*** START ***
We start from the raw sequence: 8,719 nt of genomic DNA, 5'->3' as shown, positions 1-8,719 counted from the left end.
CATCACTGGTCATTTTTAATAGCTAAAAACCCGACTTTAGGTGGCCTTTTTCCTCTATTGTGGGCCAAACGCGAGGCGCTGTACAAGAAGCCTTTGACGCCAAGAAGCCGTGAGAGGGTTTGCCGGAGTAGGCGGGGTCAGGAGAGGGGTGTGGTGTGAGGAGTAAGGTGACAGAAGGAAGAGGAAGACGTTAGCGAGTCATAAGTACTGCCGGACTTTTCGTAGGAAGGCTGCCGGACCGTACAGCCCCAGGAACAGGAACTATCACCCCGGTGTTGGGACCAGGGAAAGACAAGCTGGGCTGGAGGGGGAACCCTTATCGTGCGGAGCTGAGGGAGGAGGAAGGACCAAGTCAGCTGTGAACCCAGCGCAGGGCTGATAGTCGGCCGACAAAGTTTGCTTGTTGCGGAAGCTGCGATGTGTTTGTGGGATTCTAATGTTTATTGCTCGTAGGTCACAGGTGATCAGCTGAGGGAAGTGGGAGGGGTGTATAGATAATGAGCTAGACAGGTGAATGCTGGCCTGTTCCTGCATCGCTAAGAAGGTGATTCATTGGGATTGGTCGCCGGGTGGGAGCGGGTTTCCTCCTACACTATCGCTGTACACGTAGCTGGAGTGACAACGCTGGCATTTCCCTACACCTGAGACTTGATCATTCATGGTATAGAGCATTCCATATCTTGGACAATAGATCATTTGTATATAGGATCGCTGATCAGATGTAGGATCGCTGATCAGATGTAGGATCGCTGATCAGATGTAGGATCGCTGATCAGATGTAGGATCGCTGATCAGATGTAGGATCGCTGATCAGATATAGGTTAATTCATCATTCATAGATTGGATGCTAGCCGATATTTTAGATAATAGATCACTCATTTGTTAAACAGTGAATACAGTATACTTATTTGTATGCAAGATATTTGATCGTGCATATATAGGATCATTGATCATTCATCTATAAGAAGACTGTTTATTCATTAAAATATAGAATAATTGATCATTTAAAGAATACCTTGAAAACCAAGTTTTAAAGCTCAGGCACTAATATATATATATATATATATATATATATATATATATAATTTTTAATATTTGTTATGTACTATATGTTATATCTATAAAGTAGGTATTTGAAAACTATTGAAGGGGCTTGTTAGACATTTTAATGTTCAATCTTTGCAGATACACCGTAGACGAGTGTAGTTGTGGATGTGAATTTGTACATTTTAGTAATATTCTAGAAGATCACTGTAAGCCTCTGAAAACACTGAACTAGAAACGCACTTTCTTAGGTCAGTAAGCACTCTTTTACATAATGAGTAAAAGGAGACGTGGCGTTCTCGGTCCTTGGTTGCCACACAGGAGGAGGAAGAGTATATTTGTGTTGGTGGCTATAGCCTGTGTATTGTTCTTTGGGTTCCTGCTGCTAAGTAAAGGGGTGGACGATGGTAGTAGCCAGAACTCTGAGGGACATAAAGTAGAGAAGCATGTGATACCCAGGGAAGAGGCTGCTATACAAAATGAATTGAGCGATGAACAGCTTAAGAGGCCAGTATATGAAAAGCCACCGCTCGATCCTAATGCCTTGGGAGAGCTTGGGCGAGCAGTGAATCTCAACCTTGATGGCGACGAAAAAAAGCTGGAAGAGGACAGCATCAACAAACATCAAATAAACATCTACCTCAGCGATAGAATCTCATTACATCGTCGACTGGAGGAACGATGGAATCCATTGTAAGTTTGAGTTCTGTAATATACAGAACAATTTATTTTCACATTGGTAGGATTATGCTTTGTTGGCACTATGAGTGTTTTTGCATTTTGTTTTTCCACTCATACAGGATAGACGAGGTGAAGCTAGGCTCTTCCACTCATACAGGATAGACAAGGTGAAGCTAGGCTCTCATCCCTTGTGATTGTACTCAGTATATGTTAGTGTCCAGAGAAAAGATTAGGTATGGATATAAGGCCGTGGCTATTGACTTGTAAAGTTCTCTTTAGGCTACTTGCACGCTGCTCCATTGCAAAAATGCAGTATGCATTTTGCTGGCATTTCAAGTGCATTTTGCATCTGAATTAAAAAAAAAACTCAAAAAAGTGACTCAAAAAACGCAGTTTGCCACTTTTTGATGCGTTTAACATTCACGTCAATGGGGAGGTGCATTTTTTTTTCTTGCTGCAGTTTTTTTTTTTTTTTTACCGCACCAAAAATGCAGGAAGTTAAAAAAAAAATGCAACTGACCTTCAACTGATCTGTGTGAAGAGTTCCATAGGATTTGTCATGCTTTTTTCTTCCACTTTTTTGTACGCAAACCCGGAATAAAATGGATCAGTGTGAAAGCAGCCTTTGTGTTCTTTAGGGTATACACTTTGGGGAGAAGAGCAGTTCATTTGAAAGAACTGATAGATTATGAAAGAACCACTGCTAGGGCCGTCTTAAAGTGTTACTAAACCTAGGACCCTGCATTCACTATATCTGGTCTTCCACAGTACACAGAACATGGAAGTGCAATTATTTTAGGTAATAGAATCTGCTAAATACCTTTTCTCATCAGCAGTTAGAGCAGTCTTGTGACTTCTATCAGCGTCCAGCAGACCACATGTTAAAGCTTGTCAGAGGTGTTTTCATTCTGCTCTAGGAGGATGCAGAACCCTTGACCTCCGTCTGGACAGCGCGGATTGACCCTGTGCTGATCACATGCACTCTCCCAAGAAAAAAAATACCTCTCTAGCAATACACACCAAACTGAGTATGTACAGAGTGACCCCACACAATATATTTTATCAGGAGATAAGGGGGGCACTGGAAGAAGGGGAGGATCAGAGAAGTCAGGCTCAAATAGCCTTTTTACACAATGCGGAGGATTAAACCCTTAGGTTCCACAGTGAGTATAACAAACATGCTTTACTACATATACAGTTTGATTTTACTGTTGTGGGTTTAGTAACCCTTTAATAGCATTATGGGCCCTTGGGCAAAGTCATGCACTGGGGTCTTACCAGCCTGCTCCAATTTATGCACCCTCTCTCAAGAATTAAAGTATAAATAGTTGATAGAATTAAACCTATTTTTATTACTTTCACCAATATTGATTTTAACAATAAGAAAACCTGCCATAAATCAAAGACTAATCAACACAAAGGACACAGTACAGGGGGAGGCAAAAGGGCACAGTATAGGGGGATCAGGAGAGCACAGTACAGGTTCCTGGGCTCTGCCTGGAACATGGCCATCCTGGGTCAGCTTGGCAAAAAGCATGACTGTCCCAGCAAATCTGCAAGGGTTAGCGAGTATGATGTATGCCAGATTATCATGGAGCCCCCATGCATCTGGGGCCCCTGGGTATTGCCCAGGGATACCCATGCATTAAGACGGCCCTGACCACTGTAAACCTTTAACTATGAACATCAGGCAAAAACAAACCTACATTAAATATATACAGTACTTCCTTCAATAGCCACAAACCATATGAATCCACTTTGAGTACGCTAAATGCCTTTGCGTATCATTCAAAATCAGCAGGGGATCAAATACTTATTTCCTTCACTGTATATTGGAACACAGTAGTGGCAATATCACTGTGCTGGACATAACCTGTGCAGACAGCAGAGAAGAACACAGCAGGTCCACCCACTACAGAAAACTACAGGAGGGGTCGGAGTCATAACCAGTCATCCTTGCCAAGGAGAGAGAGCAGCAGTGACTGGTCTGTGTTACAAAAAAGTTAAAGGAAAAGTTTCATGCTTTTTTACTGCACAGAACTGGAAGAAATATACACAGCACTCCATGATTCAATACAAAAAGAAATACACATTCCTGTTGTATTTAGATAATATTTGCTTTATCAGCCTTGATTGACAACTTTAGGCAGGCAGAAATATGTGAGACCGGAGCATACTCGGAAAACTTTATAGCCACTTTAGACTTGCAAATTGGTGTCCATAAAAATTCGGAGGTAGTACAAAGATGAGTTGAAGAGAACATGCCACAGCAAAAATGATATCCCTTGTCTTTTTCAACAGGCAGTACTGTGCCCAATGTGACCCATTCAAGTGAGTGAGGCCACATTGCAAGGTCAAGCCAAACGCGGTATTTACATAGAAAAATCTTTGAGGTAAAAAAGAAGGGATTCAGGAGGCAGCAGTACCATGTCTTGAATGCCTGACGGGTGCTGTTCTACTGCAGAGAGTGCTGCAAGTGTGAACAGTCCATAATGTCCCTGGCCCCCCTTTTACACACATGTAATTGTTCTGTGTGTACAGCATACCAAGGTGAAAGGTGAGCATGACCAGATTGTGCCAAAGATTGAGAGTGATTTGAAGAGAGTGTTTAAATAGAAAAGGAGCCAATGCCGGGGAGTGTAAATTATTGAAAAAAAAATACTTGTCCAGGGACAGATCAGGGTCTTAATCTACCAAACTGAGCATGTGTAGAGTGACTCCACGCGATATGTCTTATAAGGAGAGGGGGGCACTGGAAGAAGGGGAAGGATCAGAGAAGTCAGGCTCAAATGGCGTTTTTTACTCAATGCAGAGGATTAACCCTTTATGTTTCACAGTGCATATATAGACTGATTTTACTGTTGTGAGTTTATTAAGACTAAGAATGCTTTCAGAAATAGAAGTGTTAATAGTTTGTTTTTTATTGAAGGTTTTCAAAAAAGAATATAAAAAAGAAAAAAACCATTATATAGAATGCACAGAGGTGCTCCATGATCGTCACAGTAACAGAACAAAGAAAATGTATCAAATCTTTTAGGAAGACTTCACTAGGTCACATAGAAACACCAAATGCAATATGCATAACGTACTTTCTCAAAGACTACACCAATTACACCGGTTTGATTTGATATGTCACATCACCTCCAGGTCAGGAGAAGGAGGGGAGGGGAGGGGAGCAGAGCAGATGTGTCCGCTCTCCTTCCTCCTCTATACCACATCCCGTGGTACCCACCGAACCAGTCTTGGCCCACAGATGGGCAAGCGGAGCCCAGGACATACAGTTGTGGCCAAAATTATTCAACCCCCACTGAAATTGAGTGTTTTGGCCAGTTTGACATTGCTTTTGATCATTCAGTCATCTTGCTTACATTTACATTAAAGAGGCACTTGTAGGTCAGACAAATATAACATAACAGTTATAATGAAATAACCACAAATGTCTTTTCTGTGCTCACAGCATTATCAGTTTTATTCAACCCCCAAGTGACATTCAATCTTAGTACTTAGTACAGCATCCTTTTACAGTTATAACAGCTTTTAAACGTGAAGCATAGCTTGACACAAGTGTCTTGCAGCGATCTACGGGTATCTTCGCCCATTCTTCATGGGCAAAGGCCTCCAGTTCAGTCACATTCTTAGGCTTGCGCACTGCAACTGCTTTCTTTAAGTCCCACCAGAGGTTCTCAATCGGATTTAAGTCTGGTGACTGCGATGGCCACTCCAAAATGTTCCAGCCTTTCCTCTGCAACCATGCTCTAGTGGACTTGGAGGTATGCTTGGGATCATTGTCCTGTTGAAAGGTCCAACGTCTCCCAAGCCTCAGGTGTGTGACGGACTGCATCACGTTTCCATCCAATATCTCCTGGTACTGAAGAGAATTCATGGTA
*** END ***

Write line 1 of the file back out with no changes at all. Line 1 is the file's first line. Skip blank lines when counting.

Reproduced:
We start from the raw sequence: 8,719 nt of genomic DNA, 5'->3' as shown, positions 1-8,719 counted from the left end.